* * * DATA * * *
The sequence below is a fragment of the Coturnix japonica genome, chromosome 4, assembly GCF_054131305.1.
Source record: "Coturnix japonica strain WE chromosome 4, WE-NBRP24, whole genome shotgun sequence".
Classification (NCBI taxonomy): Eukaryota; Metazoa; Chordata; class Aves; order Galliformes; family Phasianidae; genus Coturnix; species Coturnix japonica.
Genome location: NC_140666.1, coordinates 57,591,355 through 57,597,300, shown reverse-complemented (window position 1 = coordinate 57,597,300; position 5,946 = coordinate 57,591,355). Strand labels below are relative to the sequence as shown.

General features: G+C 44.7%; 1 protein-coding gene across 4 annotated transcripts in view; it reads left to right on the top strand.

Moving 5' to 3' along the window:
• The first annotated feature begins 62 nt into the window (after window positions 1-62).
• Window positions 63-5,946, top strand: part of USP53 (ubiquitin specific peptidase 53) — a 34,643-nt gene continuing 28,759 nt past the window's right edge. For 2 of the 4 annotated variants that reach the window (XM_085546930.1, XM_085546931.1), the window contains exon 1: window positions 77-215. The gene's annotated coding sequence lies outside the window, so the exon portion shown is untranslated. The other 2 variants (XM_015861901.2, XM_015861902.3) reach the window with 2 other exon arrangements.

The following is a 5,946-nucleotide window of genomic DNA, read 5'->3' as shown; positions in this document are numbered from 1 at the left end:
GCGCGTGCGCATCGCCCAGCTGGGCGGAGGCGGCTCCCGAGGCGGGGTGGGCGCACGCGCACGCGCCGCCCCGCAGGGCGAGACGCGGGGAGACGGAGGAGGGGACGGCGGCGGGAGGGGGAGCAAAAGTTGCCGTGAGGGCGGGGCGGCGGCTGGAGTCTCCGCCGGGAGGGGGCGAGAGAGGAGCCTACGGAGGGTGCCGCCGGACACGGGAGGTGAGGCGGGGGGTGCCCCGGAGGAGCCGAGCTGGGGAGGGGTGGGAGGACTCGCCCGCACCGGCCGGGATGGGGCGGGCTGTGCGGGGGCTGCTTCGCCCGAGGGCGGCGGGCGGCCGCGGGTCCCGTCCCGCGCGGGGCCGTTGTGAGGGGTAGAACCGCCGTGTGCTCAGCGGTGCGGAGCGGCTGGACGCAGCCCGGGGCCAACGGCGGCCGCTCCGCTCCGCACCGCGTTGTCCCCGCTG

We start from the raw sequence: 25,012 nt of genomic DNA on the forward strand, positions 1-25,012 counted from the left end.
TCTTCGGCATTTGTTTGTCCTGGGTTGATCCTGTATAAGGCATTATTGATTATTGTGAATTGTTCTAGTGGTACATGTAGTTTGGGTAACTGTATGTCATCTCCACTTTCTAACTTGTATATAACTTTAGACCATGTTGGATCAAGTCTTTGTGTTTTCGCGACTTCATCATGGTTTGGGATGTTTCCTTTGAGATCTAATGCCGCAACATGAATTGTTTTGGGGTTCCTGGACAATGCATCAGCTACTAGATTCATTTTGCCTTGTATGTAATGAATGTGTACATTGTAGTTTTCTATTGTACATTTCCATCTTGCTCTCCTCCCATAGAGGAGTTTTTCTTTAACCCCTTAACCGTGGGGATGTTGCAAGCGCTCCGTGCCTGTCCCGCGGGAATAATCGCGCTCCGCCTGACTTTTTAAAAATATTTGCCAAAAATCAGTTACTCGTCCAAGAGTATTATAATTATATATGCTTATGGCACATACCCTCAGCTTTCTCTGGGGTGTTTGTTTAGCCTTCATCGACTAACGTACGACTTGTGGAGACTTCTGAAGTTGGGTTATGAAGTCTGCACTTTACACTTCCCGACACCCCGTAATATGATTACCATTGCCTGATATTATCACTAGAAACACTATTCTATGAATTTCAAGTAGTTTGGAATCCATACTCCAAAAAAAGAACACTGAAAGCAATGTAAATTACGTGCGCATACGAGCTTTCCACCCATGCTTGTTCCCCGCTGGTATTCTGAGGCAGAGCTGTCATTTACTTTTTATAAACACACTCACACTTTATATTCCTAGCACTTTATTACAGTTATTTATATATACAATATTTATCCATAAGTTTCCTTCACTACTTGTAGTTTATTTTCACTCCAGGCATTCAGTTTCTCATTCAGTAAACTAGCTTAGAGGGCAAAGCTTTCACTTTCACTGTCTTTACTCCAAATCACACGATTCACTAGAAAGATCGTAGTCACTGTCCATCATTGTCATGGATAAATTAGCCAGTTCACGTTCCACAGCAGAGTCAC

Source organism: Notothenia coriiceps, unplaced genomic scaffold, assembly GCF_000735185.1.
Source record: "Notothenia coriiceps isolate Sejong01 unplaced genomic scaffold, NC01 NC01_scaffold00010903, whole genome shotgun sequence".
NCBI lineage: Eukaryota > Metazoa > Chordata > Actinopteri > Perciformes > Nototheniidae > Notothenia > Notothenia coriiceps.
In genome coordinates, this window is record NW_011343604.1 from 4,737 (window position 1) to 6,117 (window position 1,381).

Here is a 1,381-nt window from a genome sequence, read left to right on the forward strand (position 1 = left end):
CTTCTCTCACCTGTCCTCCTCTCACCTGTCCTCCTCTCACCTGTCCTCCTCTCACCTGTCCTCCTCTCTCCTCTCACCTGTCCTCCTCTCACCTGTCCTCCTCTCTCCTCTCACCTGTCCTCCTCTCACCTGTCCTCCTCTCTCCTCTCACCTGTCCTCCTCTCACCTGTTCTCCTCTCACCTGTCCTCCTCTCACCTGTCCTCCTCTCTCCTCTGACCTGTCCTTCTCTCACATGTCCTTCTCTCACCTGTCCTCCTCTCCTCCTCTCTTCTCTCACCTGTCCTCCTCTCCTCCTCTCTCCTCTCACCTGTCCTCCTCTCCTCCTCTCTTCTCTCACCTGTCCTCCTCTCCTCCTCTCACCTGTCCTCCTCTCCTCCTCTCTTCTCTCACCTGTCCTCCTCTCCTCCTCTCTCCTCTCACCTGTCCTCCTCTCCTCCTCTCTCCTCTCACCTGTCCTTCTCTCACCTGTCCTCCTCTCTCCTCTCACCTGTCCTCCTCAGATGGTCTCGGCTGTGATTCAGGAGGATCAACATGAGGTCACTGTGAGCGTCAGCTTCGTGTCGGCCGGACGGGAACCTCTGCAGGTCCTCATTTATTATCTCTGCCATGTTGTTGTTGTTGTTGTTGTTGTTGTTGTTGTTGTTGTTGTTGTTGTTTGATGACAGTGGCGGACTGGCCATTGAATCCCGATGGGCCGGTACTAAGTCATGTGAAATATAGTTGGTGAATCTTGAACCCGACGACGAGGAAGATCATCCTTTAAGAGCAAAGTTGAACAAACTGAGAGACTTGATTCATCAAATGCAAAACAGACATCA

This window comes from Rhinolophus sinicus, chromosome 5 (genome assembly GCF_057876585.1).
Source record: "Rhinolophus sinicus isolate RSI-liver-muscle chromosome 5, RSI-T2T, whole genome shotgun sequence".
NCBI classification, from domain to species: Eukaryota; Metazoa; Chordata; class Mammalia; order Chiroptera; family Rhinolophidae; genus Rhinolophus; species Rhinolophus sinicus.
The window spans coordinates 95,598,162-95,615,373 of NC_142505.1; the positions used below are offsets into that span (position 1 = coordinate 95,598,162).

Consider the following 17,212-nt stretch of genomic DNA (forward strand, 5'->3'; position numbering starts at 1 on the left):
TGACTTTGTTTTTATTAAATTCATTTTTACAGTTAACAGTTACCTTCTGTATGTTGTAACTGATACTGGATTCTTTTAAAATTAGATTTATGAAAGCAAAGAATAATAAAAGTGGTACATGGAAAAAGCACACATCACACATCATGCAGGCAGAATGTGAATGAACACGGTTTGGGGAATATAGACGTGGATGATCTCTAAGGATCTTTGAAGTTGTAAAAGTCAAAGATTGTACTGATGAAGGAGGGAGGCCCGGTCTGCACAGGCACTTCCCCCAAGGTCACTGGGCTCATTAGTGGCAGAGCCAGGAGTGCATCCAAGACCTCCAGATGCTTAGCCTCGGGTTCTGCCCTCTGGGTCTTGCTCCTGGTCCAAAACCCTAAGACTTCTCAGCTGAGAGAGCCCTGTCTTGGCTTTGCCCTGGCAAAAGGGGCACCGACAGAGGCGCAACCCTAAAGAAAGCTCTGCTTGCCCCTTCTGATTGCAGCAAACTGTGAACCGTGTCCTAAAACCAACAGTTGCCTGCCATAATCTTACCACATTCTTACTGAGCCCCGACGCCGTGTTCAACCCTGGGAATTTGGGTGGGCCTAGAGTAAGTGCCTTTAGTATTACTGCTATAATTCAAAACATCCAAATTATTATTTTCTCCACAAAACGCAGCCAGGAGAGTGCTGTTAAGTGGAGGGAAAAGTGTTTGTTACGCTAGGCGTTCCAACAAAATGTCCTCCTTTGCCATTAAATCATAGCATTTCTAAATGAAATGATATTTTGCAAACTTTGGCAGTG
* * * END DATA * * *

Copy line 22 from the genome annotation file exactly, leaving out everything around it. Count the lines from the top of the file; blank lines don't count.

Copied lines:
The window spans coordinates 95,598,162-95,615,373 of NC_142505.1; the positions used below are offsets into that span (position 1 = coordinate 95,598,162).